Obstacle 2: Enter hippie-mom with her claims that we needed a special spray to use on the tree after cutting branches.  “It’s like Neosporin for trees!” she claimed.  Fiiine.  Another trip to Home Depot and we had the ultimate tree band-aid.

And we were off!

Let me take this time to mention how this is yet another project we severely underestimated the timing on.  What we thought would take an hour, two at the max, took ALL day.  Even with 6 pairs of hands helping.  Oh yeah, you know we roped in brother 1 and 2 as well (what else are they good for?  KIDDING!… sort of).

As Chris and my dad whacked away at the tree, my mom surveyed (aka represented the feelings of the tree through her hippie ways), my middle brother cut the fallen branches into smaller limbs, and my youngest brother and I dragged the limbs to the curb for trash pick-up.  Several hours later, we surveyed our handywork.

Then began the big debate.  There was something wrong.  Mr. tree looked like he had a bad haircut.  Everything looked great on the two sides and in the back.  But the front… oooh boy.  It looked like he was bald in front except for one rebellious spot sticking straight out.  Sort of like Howie Mandel’s soul patch.


Side A (Dad and Julie): The patch has gotta go.  Whack it off!

Side B (Mom and Chris): Leave the patch!  The integrity of the tree will be gone otherwise. (Have I mentioned the word hippie yet?)

Well, side A won.  Naturally.  We’re the most stubborn afterall.

The soul patch was cut off and our tree emerged as its beautiful self again.  Ahhh.  Much better.

Our front yard is almost up to par with the lawn two doors down that we so covet.  They have perfectly manicured bermuda grass compared to our very lush, but very St. Augustine lawn.  It’s so unfair!  *sigh.  Some day we’ll steal back the mental title of “Lawn of the Neighborhood.”  Some day.


Correction: I’m the Tree Ninja. What my lovely wife failed to mention is that a few weeks before, I climbed up into the tree with a sawzall and cut all the branches I could reach. The problem is that you can only climb out so far on a branch before things get really unstable. I wanted to wear a helmet, but Julie said no because I would “look stupid.” Right, because climbing a tree with a sawzall doesn’t already look stupid or anything.

Anyway, to say that the branches were low is something of an understatement- you couldn’t walk in front of our house without getting whacked in the face, and the only thing keeping it off the ground was the fact that most of the branches were resting on top of my project car. Oh, and the daily advertisements for tree-cutting services taped to our door was another giveaway that maybe it was in fact time to do something about it.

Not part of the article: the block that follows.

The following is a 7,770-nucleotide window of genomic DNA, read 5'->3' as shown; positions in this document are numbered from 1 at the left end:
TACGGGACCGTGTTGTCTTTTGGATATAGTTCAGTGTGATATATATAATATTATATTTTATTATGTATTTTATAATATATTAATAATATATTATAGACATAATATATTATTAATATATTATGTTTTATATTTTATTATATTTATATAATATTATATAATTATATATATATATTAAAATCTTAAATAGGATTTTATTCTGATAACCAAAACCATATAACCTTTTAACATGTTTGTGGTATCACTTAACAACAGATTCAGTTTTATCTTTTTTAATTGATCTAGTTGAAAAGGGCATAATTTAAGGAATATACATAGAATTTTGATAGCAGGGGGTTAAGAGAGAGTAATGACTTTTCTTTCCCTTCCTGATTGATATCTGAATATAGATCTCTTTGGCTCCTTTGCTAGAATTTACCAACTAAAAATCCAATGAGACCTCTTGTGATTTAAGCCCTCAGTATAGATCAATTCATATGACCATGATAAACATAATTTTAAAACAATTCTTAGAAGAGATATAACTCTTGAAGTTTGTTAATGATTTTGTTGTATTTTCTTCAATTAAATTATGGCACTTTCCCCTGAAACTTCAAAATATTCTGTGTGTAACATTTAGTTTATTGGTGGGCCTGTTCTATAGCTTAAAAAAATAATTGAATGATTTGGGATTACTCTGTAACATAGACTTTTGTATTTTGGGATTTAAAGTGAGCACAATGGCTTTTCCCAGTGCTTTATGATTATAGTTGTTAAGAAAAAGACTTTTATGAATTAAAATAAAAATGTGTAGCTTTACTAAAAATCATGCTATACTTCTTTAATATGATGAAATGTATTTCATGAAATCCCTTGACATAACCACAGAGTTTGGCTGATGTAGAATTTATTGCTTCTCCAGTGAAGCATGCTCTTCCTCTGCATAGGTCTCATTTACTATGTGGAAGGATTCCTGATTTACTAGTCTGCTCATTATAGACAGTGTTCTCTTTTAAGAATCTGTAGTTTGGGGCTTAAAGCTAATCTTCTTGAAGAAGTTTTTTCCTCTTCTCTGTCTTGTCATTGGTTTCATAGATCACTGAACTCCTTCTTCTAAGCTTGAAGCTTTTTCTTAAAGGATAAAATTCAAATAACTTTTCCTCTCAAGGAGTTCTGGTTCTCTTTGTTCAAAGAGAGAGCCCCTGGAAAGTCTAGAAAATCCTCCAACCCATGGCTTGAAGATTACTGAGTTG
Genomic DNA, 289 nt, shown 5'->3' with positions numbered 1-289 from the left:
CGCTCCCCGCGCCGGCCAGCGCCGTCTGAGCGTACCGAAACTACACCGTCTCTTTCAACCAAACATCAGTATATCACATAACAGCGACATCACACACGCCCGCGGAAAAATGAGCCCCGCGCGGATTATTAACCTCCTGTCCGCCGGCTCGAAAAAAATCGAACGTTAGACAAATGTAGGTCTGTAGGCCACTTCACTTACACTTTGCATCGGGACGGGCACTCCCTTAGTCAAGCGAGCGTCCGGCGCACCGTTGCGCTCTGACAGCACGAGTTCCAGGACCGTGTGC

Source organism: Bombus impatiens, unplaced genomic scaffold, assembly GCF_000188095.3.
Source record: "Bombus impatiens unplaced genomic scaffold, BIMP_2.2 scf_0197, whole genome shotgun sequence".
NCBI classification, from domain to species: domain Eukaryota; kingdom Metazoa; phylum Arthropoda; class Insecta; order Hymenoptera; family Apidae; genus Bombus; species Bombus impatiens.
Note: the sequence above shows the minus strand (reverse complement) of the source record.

I hated yard work as a kid. Not only were we the only kids in the neighborhood that had to do it, but it was usually my mom going on a clipping frenzy while my sister and I picked up the debris. I pretty much have nightmares about picking up leaves and tree limbs, so I agreed to risk life and limb (no pun intended) to cut the stupid branches under one condition: I didn’t have to pick anything up.

After picking up a ladder and tree saw from Home Depot, Julie’s dad and I stared at the tree for a few minutes attempting to determine which branches needed to be cut, and in what order. We finally picked a starting point, gave the ladder a few good shakes to ensure stability, and we were ready to hack away. I’m not scared of heights, but there’s something unnerving about cutting off tree limbs. For starters, you’re about 15 feet off the ground. Seconds, you’re on a rickety ladder, throwing your body weight back and forth to make the cuts (it’s that or hang on by one hand and make wimpy cuts).

A few hours later (I knew from the beginning that it would take all day, by the way), we had a pile of branches about the size of a Sherman tank… but something wasn’t quite right. The tree looked like a boat listing to port, and we weren’t quite sure why. Julie and her dad were convinced more branches needed to come down, but I didn’t want to lose any more shade in the front lawn. After a few minutes of arguing (I’m sure the nosy neighbors were delighted), we compromised and decided to cut one more branch. Huzzah! The tree looked great, and we were DONE.

Oh, and the neighbors whose lawn Julie covets? They don’t do their own work, they have lame grass, and they don’t get the satisfaction of climbing trees with power tools.

Tree Ninja to the rescue!

Just chillaxin’ between cuts.

The rest of us look so hard at work!

A visual after we sprayed the tree “band-aid”

Ahhh so much better without the soul patch (sorry we forgot to take before picture!  Don’t hate us!)

Aw, pretty house!